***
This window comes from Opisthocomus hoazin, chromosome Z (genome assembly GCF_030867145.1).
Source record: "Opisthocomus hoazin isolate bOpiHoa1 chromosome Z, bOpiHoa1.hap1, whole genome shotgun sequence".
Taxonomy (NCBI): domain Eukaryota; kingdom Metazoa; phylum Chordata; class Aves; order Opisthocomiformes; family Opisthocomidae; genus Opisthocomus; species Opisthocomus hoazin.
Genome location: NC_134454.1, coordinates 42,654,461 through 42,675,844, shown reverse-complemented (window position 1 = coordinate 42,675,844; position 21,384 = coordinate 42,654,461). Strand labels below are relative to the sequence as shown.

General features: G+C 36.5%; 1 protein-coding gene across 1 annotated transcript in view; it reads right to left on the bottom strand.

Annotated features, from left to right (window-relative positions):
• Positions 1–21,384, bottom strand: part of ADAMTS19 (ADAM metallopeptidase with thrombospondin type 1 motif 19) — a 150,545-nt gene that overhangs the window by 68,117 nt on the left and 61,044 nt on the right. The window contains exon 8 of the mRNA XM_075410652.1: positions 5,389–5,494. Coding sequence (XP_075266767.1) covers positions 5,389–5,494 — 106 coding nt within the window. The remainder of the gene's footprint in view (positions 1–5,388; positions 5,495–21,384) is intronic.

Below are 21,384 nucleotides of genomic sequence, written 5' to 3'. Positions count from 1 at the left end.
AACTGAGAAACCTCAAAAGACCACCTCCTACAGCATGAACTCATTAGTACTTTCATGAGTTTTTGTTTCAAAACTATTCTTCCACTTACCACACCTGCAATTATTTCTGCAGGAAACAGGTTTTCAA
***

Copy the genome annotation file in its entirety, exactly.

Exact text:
This window comes from Opisthocomus hoazin, chromosome Z (genome assembly GCF_030867145.1).
Source record: "Opisthocomus hoazin isolate bOpiHoa1 chromosome Z, bOpiHoa1.hap1, whole genome shotgun sequence".
Taxonomy (NCBI): domain Eukaryota; kingdom Metazoa; phylum Chordata; class Aves; order Opisthocomiformes; family Opisthocomidae; genus Opisthocomus; species Opisthocomus hoazin.
Genome location: NC_134454.1, coordinates 42,654,461 through 42,675,844, shown reverse-complemented (window position 1 = coordinate 42,675,844; position 21,384 = coordinate 42,654,461). Strand labels below are relative to the sequence as shown.

General features: G+C 36.5%; 1 protein-coding gene across 1 annotated transcript in view; it reads right to left on the bottom strand.

Annotated features, from left to right (window-relative positions):
• Positions 1–21,384, bottom strand: part of ADAMTS19 (ADAM metallopeptidase with thrombospondin type 1 motif 19) — a 150,545-nt gene that overhangs the window by 68,117 nt on the left and 61,044 nt on the right. The window contains exon 8 of the mRNA XM_075410652.1: positions 5,389–5,494. Coding sequence (XP_075266767.1) covers positions 5,389–5,494 — 106 coding nt within the window. The remainder of the gene's footprint in view (positions 1–5,388; positions 5,495–21,384) is intronic.

Below are 21,384 nucleotides of genomic sequence, written 5' to 3'. Positions count from 1 at the left end.
AACTGAGAAACCTCAAAAGACCACCTCCTACAGCATGAACTCATTAGTACTTTCATGAGTTTTTGTTTCAAAACTATTCTTCCACTTACCACACCTGCAATTATTTCTGCAGGAAACAGGTTTTCAA